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Gaming Guru

Jeff Simpson
 

Gamblers Dodging Road Construction

29 March 2004

By Jeff Simpson, Las Vegas Sun

LAS VEGAS -- Las Vegas locals casino operators know their customers.

Their customers demand convenience.

And that's why major road construction projects that interfere with the easy flow of traffic frustrate big locals operators like Station Casinos.

A couple of big Clark County road projects are hurting the performance of two of Station's smaller Las Vegas-area casinos, and company Chief Financial Officer Glenn Christenson said there's not much the company can do to minimize the impact of the construction.

A major Rancho Drive road project has squeezed the performance of Station's Fiesta Rancho property, with the company citing the roadwork as a primary cause for an $11.4 million impairment charge it levied against the property in its fourth-quarter results.

Station has been through the problem before, Christenson said, citing a major reworking of the Sahara Avenue-Interstate 15 interchange completed three years ago that hurt business at the company's Palace Station for a couple of years.

"The construction disruptions are an unfortunate but necessary reality for businesses in the valley," he said. "It's short-term pain for long-term gain."

Station is particularly susceptible to Rancho Drive trouble.

Palace Station is just across Sahara Drive at its intersection with Rancho, with the Fiesta Rancho, Texas Station and the Wildfire a few miles north near the intersection of Lake Mead Boulevard. Its Santa Fe Station is a few miles north of Lake Mead, just south of Rancho's intersection with U.S. 95.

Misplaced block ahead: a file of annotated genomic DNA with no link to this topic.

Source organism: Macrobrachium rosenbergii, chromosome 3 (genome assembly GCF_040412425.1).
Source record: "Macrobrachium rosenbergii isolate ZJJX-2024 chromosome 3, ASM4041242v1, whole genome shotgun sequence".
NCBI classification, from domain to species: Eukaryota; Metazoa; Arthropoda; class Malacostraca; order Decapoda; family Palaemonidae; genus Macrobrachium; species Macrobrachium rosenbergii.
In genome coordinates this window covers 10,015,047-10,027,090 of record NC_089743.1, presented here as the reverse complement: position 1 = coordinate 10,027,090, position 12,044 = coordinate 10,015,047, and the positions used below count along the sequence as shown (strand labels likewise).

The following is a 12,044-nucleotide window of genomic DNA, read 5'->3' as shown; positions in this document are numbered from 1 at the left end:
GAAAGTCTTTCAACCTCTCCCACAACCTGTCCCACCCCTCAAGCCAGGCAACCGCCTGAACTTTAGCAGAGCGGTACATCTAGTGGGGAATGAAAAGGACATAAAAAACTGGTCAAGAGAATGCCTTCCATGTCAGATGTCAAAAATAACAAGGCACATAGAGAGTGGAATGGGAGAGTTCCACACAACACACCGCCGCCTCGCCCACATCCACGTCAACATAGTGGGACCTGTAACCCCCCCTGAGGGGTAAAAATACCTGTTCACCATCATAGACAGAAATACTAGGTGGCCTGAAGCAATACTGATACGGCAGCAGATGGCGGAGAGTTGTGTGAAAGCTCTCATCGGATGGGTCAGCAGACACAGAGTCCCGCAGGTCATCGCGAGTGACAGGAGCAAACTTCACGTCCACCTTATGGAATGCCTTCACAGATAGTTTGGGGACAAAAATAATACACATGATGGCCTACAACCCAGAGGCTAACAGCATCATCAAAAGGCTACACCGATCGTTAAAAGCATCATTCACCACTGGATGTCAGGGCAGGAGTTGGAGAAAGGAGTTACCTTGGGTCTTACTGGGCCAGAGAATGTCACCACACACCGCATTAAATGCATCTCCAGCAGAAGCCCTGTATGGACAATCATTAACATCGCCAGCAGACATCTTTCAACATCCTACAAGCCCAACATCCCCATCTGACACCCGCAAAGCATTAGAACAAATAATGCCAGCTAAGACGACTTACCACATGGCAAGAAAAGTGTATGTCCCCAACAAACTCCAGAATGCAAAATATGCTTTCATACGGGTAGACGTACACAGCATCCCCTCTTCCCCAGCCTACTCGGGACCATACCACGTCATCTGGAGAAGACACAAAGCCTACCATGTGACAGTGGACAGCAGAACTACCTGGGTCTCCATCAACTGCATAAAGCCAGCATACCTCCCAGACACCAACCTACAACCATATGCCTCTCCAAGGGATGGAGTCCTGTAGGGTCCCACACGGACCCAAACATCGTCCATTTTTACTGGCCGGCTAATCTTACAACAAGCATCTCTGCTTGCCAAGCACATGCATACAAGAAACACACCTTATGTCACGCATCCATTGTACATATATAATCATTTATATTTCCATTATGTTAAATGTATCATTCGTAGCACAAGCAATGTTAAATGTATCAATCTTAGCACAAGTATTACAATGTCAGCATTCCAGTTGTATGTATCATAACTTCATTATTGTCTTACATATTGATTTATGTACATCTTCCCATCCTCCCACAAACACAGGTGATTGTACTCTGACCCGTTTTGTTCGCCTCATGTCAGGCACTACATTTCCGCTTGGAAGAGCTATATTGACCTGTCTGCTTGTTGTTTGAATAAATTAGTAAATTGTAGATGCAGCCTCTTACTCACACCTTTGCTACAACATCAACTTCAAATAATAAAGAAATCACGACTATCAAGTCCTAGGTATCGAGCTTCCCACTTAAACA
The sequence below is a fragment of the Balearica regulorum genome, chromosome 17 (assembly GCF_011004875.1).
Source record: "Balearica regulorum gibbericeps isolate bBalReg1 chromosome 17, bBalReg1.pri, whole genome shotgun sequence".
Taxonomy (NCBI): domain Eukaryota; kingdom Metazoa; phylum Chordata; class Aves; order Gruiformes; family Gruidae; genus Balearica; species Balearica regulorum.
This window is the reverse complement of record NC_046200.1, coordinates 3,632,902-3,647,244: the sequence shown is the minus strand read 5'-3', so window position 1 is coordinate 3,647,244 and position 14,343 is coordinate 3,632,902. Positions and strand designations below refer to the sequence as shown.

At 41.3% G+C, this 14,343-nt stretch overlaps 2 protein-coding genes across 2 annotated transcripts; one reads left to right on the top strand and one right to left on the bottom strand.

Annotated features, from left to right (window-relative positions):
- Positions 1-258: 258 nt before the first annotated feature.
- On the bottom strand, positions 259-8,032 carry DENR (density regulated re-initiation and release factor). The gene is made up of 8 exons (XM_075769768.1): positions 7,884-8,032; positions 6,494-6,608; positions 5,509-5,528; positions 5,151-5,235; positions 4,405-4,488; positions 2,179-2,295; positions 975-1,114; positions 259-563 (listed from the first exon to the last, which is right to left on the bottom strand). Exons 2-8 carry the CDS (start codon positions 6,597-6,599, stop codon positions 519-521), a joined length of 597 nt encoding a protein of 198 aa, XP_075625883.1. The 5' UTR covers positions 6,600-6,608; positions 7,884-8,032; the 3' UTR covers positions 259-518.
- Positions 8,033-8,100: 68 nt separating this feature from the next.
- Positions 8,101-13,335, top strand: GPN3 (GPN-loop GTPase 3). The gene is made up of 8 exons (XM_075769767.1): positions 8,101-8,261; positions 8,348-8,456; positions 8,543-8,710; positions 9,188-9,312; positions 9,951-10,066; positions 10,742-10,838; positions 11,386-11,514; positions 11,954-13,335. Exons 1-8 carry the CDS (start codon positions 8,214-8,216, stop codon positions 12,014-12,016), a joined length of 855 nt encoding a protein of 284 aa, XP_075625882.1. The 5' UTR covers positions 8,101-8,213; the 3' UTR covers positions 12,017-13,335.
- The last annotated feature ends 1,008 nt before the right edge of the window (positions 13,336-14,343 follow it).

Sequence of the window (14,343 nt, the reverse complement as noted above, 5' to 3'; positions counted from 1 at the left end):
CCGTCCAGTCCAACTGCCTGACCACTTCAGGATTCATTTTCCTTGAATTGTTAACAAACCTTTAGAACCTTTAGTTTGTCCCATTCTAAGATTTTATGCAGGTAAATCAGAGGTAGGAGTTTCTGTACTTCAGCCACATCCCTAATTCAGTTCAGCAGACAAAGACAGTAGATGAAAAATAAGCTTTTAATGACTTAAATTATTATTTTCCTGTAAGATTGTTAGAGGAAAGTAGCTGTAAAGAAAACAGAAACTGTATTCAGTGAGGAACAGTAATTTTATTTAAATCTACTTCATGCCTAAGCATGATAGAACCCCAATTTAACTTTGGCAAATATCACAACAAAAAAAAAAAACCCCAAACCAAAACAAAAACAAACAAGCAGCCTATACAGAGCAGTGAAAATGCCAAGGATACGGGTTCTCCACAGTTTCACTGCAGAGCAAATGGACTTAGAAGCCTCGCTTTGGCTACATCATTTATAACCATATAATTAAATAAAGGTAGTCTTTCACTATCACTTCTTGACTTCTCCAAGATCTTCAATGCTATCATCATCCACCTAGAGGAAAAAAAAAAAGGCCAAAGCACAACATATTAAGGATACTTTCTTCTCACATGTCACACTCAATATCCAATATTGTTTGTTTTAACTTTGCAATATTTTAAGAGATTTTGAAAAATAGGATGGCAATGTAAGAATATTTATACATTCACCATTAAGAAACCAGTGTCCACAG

Only the Fiesta Rancho has been badly hurt by the Rancho project, Christenson said, with the Wildfire and Texas Station taking lesser hits, and Palace and Santa Fe not suffering at all.

About 60 percent of Station's Las Vegas Valley customers live within three miles of the property they visit, illustrating just how important proximity and convenience are, he said.

"A lot of our business relates to convenience," Christenson said. "If it's not convenient, they'll go elsewhere."

Many people who visit locals casinos do so on their way to or from work, or as one stop while running errands near their homes.

Station, Coast Casinos and other locals operators intentionally built their properties in locations that maximize the ability of commuters to easily drive in and out, but the road construction projects frustrate those plans.

Instead of waiting in the long lines of traffic resulting from lane closures, motorists take alternate roads, routes that bypass affected casinos and make it likely the potential customers will take their business elsewhere.

The long-awaited project connecting U.S. 95 to the Las Vegas Beltway, the so-called Henderson Spaghetti Bowl project, is also beginning to hurt business at Station's Fiesta Henderson casino, Christenson said.

He didn't think the project would affect the company's nearby Sunset Station or Green Valley Ranch properties.

Station Casinos is the locals operator most affected by the road construction projects, but a couple of others at opposite ends of the valley also have big projects ongoing at their properties' main access roads.

Silverton General Manager Craig Cavileer said an ongoing construction project on Blue Diamond Road is a necessary inconvenience.

Luckily for the Silverton, the area surrounding the property is growing so fast that business is booming despite occasional slowdowns and blockages, he said.

"We need the (road improvements), but luckily for us, our business is doing extraordinarily well," Cavileer said.

Ditto for the Cannery, a north Las Vegas project contending with the widening of Craig Road.

Owners Bill Paulos and Bill Wortman said the construction causes workday traffic tie-ups that can slow traffic on Craig, inconveniencing Cannery customers.

"In the long run, the road work is good for the Cannery," Paulos said. "In the short term, it hurts a little. But with the fast pace of growth (in the area arond the Cannery), we're doing great anyway."